First rat control on seabird colonies in Croatia – IUCN bulletin

  • 17.08.2011.

First rat control on seabird colonies in Croatia – this is the title of a short news which appeared in the current IUCN South-Eastern European Bulletin (June 2011). This bulletin periodically brings news on nature and environment and hot topics in the field.
This issue gives a note on NGO BIOM’s project of rat control in order to preserve tubenoses colony in Lastovo archipelago.

Here we bring full article.

Several rat species are globally recognised as dangerous invasive with harmful impacts on native flora and fauna. Among them, the ship rat is listed by IUCN (2000) as one of the 100 of the World’s worst invasive alien species. The ship rat is present in Croatia since ancient times as one of the first organisms that invaded new areas following humans’ migrations. Unfortunately, as its name suggests, it is spreading by ships and it has reached many previously mammal-free offshore islands. On those islands they prey on eggs and chicks of colonial seabirds, severely decreasing breeding success of already endangered species.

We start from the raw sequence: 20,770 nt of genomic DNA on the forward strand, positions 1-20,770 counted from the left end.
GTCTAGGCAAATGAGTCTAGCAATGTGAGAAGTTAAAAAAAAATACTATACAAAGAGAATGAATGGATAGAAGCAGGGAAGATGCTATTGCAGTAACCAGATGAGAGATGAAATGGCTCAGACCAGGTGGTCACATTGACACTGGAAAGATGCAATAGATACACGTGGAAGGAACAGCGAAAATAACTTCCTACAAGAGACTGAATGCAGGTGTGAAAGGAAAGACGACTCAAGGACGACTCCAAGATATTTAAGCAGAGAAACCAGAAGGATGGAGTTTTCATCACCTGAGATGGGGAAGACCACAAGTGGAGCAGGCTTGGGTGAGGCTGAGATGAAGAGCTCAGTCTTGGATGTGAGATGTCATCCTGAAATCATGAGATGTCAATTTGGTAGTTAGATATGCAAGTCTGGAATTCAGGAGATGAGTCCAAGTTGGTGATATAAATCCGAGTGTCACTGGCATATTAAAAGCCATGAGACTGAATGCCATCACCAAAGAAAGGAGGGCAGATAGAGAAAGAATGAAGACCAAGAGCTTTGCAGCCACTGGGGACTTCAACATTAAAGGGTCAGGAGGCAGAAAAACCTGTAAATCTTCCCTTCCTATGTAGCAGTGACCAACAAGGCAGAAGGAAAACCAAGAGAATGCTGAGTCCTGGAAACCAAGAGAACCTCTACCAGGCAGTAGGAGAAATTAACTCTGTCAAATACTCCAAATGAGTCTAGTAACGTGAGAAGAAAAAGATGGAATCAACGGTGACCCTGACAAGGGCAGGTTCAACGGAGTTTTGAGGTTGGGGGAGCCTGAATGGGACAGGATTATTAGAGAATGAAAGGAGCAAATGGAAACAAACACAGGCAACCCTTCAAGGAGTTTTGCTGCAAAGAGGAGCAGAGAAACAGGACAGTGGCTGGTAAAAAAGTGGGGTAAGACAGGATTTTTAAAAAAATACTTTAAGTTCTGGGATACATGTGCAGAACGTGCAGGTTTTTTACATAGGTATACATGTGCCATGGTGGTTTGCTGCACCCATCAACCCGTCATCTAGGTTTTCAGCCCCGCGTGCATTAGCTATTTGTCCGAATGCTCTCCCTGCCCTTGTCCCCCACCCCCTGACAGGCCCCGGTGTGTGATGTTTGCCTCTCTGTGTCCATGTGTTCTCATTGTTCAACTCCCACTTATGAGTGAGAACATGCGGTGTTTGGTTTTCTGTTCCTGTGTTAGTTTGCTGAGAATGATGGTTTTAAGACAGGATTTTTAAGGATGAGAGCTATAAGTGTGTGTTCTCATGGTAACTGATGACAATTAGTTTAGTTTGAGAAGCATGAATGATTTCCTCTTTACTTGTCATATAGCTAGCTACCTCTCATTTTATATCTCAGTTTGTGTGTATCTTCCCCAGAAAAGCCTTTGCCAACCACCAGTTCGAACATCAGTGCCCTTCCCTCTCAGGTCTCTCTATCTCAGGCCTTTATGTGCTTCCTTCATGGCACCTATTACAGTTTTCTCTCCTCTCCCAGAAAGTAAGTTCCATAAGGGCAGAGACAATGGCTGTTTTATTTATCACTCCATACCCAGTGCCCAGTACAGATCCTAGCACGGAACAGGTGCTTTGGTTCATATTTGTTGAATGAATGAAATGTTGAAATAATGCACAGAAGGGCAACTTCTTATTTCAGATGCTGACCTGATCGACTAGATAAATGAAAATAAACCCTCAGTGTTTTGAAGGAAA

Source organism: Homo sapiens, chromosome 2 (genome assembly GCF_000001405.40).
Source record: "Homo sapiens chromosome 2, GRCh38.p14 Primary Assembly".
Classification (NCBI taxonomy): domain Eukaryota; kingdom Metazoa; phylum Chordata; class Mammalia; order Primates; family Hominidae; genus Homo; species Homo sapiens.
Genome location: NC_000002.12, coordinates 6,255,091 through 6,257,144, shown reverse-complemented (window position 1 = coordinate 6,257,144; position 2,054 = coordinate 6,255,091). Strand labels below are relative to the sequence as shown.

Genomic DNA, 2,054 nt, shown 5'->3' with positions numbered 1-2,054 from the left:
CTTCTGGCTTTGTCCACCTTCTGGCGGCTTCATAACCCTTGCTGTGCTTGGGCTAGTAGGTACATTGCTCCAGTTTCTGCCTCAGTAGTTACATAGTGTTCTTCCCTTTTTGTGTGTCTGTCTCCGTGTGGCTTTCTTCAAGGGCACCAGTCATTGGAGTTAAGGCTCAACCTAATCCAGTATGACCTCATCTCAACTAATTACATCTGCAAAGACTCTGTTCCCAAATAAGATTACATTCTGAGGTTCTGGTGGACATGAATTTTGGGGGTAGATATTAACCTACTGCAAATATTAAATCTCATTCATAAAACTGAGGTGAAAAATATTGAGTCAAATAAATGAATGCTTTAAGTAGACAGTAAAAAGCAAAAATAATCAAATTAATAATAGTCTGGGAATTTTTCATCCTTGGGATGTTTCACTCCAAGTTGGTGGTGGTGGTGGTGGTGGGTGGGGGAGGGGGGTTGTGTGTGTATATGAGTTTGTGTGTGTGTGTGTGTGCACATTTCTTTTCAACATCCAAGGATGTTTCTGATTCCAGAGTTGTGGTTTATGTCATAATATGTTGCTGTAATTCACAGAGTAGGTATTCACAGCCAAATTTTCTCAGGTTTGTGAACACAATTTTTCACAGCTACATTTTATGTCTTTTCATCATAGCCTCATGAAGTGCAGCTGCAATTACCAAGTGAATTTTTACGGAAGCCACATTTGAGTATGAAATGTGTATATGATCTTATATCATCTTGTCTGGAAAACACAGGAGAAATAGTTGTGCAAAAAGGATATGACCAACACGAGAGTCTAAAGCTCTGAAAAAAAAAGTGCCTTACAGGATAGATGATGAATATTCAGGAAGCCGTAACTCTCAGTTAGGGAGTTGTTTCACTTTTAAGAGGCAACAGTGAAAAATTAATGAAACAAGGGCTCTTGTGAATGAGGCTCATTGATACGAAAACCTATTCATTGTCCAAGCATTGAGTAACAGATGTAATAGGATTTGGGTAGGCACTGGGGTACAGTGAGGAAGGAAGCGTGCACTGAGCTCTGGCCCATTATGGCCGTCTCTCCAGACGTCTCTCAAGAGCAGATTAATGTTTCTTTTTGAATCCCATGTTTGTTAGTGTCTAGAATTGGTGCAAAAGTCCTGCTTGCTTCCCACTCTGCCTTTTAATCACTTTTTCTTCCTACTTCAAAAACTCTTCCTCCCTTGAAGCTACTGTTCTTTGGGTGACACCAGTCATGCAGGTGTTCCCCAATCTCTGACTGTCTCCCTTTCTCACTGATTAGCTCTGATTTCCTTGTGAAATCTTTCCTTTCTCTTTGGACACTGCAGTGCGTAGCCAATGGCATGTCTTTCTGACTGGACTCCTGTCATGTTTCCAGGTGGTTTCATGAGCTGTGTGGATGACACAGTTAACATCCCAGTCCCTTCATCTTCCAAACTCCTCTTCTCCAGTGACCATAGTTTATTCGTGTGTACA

The Association for Biological Research – BIOM started a rat control programme with support of the Nature Park “Lastovo archipelago” aiming to increase breeding success of Cory’s and Yelkouan Shearwater. During previous years, zero breeding success caused by rat predation was observed in some colonies, thus an urgent need for rat control was emphasized.

Ship rats are excellent swimmers able to pass hundreds of meters of sea and a complete eradication is a reasonable solution only on isolated islets. Consequently, as all important shearwaters’ colonies are on islets close to the main island of Lastovo, annual rat control is necessary during the shearwater breeding season.

Rat control is conducted using live traps to avoid accidental mortality of other organisms that might happen when using snap traps or poison baits. Preliminary results indicate a higher breeding success already this spring what motivates BIOM’s team to take further actions on this issue.

You can download IUCN South-Eestern European Bulletin from BIOM’s web page. IUCN SEE e-bulletin Issue 26